How do you take a product that's been around for decades and improve upon it? You make it smaller, cheaper, more durable and less expensive to install and maintain.
That's what suppliers have been doing with motor starters, and the results are impressive.
Perhaps the greatest benefit to machine builders, robot builders and process skid builders — and their customers — is the combination of multiple components that make up a motor starter system in one unit. Machine builders no longer have to purchase, install and wire a disconnect switch, a contactor, an overload, start/stop pushbuttons, indicating lights, and interposing relays. Instead, they can purchase one unit that combines all or most of these functions.
"Increased use of Type E devices that include motor disconnecting means, branch short circuit and ground fault protection, motor control and reliable overload with phase loss protection, all in one compact device, reduces total cost," says Peter Damesimo, manager for engineering and quality at c3controls.
"Our starters incorporate the motor protective circuit breaker, line-side terminal barrier, trip-indicating auxiliary contacts and contactor, which simplifies bills of material and reduces inventory requirements," Damesimo adds. "Enhanced efficiency and cost reduction is achieved through an integrated modular design that enables a pre-wired enclosed motor starter to be ordered as a single part number, making it easy to just connect and go."
For machine builders and end users that need expanded built-in control capability, motor starters incorporating this functionality are available. Cerus Industrial has a starter that comes in a standard version with start/stop pushbuttons, and with five status LED pilot lights. Also included are two wet contacts for 12–250 Vac/dc input start/stop commands, four normally open dry contact inputs for external pilot devices or start/stop commands, and status output contacts — eliminating the need for interposing relays in many cases.
"The starter will work with any three-phase voltage from 208–600 V up to 40 A, and that makes it ideal for complex systems or facilities that might have more than one voltage available," comments Dylan Hively, industrial division manager at Cerus.
If a builder or end user is using an automation system that can communicate over the IO-Link protocol, then Siemens Industry has a motor starter solution that can save wiring costs from the controller to the motor starters, as well as provide additional diagnostic information that can help reduce downtime.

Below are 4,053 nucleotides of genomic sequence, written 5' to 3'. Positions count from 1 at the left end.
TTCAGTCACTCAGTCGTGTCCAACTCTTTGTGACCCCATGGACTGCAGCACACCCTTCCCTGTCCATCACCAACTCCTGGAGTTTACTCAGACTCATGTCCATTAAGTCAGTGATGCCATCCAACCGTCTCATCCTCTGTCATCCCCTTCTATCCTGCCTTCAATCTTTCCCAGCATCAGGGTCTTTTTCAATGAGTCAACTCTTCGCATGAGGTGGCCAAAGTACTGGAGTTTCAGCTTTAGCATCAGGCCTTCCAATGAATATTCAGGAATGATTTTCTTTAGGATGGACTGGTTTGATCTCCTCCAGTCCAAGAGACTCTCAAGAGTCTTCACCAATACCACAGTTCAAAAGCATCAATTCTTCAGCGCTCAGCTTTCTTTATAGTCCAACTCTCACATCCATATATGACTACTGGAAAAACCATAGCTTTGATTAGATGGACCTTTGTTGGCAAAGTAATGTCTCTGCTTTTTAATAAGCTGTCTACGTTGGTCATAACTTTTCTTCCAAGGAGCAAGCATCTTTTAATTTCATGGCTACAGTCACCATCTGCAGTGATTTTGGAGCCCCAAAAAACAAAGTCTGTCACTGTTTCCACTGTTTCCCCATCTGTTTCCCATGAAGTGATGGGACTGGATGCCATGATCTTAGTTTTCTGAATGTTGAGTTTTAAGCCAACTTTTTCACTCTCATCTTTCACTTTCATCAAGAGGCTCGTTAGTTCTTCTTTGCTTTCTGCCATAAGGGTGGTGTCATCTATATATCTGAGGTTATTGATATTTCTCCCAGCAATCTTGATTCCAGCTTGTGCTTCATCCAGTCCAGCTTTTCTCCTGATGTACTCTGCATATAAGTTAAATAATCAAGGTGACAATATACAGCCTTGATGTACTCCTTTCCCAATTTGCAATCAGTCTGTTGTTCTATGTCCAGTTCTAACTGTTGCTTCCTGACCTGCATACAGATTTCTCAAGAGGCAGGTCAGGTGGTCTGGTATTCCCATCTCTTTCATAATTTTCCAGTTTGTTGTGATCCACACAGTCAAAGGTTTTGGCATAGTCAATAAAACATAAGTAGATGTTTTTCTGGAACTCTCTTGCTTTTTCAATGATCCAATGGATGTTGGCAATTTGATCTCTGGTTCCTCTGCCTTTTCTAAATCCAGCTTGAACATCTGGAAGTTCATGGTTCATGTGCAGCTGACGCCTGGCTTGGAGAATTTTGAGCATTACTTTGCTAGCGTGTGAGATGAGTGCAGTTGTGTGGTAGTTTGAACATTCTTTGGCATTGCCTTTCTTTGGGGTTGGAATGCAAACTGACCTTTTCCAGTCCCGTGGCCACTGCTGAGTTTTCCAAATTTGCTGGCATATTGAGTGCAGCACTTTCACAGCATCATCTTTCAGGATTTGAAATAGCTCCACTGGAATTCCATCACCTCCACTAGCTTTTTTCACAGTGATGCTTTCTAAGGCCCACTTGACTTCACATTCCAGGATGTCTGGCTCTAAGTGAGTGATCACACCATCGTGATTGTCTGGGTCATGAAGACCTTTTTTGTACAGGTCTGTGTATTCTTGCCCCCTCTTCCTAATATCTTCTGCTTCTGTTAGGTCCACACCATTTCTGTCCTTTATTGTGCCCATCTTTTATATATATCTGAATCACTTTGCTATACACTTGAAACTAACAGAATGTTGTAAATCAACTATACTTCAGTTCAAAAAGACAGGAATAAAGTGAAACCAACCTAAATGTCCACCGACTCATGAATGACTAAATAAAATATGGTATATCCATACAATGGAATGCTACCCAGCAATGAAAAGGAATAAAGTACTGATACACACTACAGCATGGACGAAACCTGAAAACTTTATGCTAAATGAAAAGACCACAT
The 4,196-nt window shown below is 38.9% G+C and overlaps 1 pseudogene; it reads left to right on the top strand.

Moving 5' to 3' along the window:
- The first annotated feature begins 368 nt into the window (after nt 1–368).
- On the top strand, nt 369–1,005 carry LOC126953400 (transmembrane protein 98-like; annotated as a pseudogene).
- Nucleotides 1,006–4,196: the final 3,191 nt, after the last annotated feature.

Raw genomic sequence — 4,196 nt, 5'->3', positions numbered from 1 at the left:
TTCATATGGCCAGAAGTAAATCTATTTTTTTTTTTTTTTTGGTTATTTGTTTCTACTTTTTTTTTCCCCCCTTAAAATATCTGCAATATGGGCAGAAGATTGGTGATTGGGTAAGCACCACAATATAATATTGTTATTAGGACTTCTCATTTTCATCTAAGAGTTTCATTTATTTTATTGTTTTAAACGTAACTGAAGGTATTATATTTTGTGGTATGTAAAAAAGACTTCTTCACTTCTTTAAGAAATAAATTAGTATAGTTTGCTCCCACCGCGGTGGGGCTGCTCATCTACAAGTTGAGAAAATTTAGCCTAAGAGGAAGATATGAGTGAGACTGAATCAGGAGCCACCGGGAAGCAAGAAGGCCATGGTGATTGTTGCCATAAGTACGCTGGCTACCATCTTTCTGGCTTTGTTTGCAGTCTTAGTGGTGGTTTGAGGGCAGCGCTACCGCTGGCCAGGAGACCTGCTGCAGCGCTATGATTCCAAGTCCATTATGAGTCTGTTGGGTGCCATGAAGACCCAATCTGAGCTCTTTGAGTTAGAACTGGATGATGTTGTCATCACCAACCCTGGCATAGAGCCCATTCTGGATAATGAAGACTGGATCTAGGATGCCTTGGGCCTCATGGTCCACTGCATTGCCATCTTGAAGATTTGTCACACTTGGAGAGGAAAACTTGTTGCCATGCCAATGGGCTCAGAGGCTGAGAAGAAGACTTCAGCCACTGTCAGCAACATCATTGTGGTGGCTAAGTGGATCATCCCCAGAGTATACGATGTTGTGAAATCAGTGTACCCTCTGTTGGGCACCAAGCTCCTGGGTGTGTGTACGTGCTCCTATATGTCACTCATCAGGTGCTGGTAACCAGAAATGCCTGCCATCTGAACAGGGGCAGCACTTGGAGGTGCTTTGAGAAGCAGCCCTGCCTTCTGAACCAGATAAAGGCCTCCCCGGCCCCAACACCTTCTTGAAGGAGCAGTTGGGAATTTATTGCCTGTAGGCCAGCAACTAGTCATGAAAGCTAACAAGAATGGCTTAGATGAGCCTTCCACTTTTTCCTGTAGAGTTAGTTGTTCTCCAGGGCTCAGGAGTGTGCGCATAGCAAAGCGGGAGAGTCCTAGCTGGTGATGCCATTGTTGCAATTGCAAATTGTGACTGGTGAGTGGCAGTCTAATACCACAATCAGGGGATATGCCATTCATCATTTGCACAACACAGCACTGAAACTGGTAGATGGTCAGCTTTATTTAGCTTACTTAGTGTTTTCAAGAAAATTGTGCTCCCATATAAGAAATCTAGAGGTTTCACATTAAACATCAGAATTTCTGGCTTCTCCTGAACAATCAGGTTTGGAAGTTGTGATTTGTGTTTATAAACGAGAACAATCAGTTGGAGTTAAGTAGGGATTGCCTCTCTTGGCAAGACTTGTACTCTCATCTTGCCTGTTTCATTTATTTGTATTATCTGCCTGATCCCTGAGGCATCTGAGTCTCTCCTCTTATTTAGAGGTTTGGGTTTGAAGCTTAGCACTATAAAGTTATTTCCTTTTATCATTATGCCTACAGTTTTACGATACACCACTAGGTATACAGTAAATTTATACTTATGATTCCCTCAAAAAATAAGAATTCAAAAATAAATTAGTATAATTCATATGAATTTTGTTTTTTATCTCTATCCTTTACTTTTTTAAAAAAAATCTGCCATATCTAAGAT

"IO-Link is a 24 Vdc system with connections via a standard three-conductor sensor cable to the first of four starters in a group installation," points out Brian Libby, product manager with Siemens. "Connection to the other three starters is accomplished via a plug-in ribbon cable, and up to four groups of four starters can be connected, for a total of 16 starters. Individual starter data is then communicated via the three-conductor cable back to an IO-Link master module. Data such as main contact position, individual tripped, overload, short circuit, motor direction and end-of-life indication are all communicated back to the controller."
Panel space is at a premium for many machine builders and their customers, and suppliers are responding with increasingly compact designs. "At only 22.5 mm wide, our Contactron motor starter occupies half the DIN-rail space of a typical IEC non-reversing motor starter, and one-quarter the space of a reversing starter," notes Mark Buckley, lead product marketing specialist for Contactron at Phoenix Contact.
Finally, OEMs want to use components that don't have to be replaced due to wear and tear, since it's typically not easy to service machines and systems that have been shipped halfway around the world. "A typical IEC-style starter has a life expectancy of 3 million switching cycles," Buckley states. "Our hybrid motor starters and contactors have a life expectancy of 30 million switching cycles. That means, for example, if a machine needs to replace its starters once a year, the operators can reduce that scheduled maintenance to once per decade."